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Students learn the ins-and-outs of time management

Photo: Kristen Smith

Between classes, Facebook, exercising and attempting to keep up one’s personal hygiene among other commitments and distractions, keeping everything straight can be a challenge for college students.

Last Tuesday night the department of academic excellence and student affairs put on an academic success seminar that focused on time management. About 100 students took a half-hour out of their nights to attend the seminar in Parents Hall.

Chrystal Stanley, professional and career development services and academic achievement coordinator, said the seminar was primarily for first-year students because transitioning to college life can cause students to struggle academically.

“Adjusting from the high school environment to the college environment can be very challenging for most first-year students because for the first time in their lives they have a lot of freedom,” Stanley said.

She said one of the questions she gets asked most often from first-year students is how to turn empty spots in their schedules into productive time.

“I’ve had students say to me, ‘I only have two classes on Monday, what do I do with the rest of my time?’ because they’re so used to having classes all day long,” Stanley said. “Having a lot of extra freedom is a wonderful thing but sometimes having that much extra time can cause people to procrastinate, and that’s where efficient scheduling really helps.”

Michelle Laughlin, director of student disability services and co-presenter of the night, urged students to make a physical schedule. She said physical schedules help students stay on top of assignments.

Laughling asked the crowd of students, “When are you most likely going to start writing a paper?” Most students voiced that they would start the night before the paper is due or even the day of.

Laughlin said having a term schedule, or a “work-back” schedule, will help students break down projects into smaller tasks and determine which tasks should be higher up on the list of priorities.

“Come up with a schedule for the whole term,” Laughlin said. “Go through each syllabus and put in exams, papers and classes.”

She encouraged students to use different colors for different classes and to set goals to get assignments done well before they are due.

Stanley said it does not matter what type of calendar students use as long as it keeps them organized.

“If you’re more likely to use paper and pencil, and if you like crossing things off as you go, use paper and pencil,” she said. “If you’re someone who likes the reminders that come with an online calendar, such as Google calendar or iCal, use that. It’s all about finding your personal preference.”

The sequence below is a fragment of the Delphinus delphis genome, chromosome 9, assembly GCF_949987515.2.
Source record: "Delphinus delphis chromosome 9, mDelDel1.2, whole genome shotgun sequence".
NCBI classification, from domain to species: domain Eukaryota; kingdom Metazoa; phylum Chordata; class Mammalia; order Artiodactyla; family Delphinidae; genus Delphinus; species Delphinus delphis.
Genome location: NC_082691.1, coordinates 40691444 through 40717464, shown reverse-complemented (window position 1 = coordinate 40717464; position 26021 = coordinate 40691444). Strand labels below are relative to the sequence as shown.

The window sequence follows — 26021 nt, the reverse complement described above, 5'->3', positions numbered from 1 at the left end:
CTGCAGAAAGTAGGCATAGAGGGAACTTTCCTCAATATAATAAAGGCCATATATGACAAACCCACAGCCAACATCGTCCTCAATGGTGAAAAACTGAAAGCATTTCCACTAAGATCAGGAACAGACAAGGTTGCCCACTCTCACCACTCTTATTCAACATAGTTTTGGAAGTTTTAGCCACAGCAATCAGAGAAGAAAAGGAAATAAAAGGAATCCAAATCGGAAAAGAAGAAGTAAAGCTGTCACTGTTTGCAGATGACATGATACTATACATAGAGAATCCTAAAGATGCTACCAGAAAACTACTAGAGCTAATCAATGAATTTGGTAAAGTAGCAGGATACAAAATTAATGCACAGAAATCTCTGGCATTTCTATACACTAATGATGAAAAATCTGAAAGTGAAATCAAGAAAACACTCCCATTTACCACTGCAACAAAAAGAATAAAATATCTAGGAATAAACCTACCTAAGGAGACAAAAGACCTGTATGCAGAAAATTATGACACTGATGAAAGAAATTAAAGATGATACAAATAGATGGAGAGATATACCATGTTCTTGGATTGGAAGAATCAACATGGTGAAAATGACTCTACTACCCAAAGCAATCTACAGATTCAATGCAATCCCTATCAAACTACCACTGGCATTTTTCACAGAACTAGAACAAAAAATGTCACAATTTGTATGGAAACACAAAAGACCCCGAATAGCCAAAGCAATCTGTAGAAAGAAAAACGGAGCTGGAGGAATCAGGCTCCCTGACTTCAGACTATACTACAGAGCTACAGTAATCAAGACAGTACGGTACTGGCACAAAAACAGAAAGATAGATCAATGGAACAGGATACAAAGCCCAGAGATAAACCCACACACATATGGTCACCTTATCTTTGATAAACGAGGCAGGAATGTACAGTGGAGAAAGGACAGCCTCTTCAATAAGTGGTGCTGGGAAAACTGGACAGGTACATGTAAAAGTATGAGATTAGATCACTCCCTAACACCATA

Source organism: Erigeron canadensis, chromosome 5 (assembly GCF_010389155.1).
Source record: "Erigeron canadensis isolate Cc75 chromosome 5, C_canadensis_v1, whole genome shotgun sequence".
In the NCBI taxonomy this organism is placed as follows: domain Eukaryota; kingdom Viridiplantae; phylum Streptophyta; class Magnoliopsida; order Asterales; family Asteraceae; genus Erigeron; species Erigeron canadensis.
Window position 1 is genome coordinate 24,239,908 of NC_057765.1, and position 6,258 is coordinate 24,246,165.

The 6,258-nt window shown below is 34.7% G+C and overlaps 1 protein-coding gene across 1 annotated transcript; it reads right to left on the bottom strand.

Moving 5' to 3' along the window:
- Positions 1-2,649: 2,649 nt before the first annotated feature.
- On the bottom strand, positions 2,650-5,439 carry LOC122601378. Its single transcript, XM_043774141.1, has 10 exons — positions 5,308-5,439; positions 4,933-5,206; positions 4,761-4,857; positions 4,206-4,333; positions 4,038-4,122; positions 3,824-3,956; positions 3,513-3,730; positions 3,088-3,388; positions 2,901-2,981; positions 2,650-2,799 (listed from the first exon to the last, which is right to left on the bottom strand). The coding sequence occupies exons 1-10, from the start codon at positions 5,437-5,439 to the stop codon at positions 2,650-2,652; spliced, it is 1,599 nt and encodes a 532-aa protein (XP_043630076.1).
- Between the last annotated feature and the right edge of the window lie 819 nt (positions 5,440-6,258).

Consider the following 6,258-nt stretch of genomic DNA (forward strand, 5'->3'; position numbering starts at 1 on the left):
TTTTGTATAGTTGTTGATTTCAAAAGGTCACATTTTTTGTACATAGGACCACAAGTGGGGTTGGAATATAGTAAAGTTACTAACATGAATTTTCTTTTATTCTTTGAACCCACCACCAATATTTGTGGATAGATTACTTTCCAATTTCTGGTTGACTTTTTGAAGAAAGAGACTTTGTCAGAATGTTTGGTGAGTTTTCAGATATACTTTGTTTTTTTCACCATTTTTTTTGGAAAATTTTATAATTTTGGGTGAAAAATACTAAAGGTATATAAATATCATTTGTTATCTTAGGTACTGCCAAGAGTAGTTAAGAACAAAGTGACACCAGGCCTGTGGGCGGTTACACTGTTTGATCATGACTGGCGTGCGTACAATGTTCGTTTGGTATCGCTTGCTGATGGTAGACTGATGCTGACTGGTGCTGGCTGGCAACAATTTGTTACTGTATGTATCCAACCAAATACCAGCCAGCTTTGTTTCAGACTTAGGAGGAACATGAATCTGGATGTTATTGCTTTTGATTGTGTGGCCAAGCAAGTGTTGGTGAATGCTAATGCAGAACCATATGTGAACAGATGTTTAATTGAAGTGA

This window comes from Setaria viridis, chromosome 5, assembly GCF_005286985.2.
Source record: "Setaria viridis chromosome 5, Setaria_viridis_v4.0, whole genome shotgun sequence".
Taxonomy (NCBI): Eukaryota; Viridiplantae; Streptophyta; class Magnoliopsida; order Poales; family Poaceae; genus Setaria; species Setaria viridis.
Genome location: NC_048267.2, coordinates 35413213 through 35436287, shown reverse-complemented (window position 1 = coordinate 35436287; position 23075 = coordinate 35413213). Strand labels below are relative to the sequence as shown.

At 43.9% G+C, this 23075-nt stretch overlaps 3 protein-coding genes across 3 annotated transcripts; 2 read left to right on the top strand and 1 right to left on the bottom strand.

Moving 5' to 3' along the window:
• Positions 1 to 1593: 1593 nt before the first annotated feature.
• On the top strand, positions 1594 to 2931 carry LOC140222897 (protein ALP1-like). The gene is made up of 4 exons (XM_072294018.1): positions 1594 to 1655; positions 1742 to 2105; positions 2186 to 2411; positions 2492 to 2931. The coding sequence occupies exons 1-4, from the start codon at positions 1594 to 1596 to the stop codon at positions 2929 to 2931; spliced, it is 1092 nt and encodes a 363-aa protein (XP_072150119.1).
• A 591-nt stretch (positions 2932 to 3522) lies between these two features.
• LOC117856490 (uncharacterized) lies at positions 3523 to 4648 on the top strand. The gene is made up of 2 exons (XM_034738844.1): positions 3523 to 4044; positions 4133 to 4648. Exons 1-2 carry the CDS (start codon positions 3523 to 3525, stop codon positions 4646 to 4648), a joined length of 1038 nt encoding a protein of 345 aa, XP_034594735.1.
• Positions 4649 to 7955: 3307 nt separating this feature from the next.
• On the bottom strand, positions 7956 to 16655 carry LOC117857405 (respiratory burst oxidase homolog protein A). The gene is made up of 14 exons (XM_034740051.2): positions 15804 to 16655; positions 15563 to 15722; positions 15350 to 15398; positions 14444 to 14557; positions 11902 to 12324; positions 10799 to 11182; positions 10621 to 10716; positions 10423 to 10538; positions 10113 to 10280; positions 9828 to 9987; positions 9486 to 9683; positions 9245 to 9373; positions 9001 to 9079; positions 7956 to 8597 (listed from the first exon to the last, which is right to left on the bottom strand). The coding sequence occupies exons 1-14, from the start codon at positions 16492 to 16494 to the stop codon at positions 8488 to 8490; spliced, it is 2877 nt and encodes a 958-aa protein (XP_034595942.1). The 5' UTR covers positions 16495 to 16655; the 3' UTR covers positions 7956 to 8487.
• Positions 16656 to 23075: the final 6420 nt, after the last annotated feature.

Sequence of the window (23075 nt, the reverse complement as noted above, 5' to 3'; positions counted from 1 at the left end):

John Mcmahon, a first-year student and football player, said he found the tips throughout the seminar to be helpful.

“I definitely think it will help with my time management,” Mcmahon said. “The thing I’ll remember the most is how much time you have to spend on each thing in your schedule.”

Like Mcmahon, many of the students who attended the seminar were athletes.

Anthony Binion, director of student athlete success, said academic seminars are especially important for athletes because it helps them adjust to balancing two important schedules: their academic schedules and their sports schedules.

“It’s important to have good time management skills because athletes have a huge demand on their time as far as practice, as well as games, and then more importantly their academic schedule,” Binion said.

Binion said first-year athletes can become overwhelmed easily if they are not prepared to fulfill higher expectations both in the classroom and on the field.

“Many times they don’t understand it’s a big difference from being successful in high school and being successful in college,” he said. “But they need to learn to use these tools because they will be what students need to remain successful throughout their careers here at Drake.

Stanley said one of the biggest things she wanted all students to take away from the seminar was knowing how to manage all aspects of their schedules.

“I want students to understand the importance of small portions of time that they have during the day instead of focusing all of their study time in the evening,” she said.

Stanley advised students to not try to take on too many tasks at once. She also stressed that it is important for students to remember to take time out of their days to reward themselves.

“It’s tempting to become over-involved, but students should know that it’s OK to say ‘no’ to some things, especially your first semester,” Stanley said. “What’s interesting about what we present is it’s not rocket science. Everyone sitting in the room tonight already knew most of this, they just need the reminder every once in a while.”

The department of academic excellence and student affairs will hold another academic success seminar on Aug. 30 at 6:30 p.m. in Parents Hall. The seminar will focus on teaching students study skills that will help them at the college level.

Answers to the “Test yourself” questions:

1. You should spend 2-3 hours preparing for every hour in class.

2. Facebook is the biggest time-waster for college students.

3. The typical college student spends 24.5 hours per week on Facebook. They only spend 23.1 hours in class and studying combined each week.

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